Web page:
Ms. Ray’s "concerns were dismissed out of hand and mocked, and Ms. Ray was removed from working directly with animals-a common management reaction when trainers complained about SeaWorld’s’ procedures. The night Kalina was taken from Plaintiff Katina, Ms. Ray observed Katina expressing her grief by vocalizing loudly for hours as she stayed floating in one spot, alone in her tank".
Section One of the Thirteenth Amendment of the United States Constitution provides, in pertinent part, "[n]either slavery nor involuntary servitude… shall exist within the United States, or any place subject to their jurisdiction." U.S. CONST. amend. XIII, § 1….
Section One of the Thirteenth Amendment prohibits the conditions of slavery and involuntary servitude without regard to the identity of the victim and without reference to ‘persons.’"
The plaintiffs elaborate, "Although enacted in the historical context of African slavery, the Supreme Court has repeatedly declared that the Thirteenth Amendment is not so limited. Because the Amendment forbids any form of slavery, it embodies a principle that can be (and over the years has been) defined and expanded by common law to address morally unjust conditions of bondage and forced service existing anywhere in the United States."
The Complaint charges "Defendants are holding Plaintiffs in slavery in violation of Section One of the Thirteenth Amendment by, among other things:
a. holding Plaintiffs physically and psychologically captive to the Defendants’ demands and compelling Plaintiffs to serve the Defendants;
b. keeping them by physical means and other coercion with no means to escape and no choice or viable alternative except to perform services for the Defendants;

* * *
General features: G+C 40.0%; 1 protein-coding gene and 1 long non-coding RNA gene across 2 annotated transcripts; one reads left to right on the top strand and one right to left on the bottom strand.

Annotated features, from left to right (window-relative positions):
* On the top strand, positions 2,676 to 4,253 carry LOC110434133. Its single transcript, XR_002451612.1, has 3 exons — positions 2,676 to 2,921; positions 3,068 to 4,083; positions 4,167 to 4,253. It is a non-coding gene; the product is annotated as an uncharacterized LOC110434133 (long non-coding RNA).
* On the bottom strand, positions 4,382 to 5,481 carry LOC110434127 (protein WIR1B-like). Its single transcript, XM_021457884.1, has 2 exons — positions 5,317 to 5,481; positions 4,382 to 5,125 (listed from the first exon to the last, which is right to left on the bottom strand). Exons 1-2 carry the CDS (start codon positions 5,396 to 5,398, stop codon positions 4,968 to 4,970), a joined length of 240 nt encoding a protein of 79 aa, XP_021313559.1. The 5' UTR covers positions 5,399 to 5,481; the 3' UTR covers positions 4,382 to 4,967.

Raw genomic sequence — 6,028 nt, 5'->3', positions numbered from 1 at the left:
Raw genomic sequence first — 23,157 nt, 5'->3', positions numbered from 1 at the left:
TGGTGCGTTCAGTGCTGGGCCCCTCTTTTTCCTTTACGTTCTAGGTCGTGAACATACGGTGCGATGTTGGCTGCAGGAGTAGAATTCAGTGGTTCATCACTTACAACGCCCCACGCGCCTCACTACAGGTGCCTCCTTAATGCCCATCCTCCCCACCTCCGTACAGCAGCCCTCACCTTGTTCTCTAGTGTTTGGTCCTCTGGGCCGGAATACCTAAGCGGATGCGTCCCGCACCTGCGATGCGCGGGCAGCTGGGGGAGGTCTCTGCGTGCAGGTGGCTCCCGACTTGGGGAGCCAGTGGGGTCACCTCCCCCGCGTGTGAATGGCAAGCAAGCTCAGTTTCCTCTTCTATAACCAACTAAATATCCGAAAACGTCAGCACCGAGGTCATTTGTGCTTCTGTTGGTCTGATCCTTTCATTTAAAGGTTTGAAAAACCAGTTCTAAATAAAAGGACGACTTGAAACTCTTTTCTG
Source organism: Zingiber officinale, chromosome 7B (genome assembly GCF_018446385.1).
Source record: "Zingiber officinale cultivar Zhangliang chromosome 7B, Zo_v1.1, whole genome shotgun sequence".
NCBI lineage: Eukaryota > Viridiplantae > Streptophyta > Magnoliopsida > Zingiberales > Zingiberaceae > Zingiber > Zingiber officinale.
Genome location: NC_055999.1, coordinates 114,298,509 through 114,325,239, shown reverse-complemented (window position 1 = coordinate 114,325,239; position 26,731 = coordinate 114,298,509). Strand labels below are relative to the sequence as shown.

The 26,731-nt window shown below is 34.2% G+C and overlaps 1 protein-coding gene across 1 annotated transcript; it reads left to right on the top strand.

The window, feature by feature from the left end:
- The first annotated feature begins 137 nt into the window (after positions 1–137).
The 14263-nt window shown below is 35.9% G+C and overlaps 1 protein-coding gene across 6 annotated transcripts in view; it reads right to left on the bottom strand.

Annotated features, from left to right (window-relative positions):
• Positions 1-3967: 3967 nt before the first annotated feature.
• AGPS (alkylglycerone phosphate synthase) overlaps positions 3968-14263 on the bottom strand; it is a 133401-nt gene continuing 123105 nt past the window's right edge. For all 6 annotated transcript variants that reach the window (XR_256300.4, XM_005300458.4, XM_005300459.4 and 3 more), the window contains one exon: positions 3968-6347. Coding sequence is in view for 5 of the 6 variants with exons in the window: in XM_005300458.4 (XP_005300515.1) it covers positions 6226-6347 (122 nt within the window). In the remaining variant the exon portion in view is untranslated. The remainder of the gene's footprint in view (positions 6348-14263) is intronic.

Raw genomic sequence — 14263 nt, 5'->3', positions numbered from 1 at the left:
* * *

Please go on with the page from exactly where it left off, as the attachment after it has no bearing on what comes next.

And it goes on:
c. keeping them separated from their homes and families;
d. depriving them of the ability to engage in natural behaviors and determine their own course of action or way of life;
e. exploiting their special vulnerabilities;
f. intentionally subjugating the will, desires, and/or innate drives and natural instincts of Plaintiffs to the Defendants’ will and whims;
g. keeping Plaintiffs continually and constantly confined in unnatural, stressful and inadequate conditions; and
h. forcing Plaintiffs to subject themselves to artificial insemination or sperm collection for the purposes of involuntary breeding."
The plaintiffs bring a second count on the basis the plaintiffs are being held in involuntary servitude in violation of the 13th Amendment, which they say "at a minimum, and as used in this case, … involves the rights to one’s own life and liberty, to labor for one’s own benefit, and to be free from physical subjugation or coercion by another…. As described herein, Defendants have subjected Plaintiffs to conditions repugnant to the Thirteenth Amendment’s prohibition against involuntary servitude."
The entire Complaint is attached below for downloading.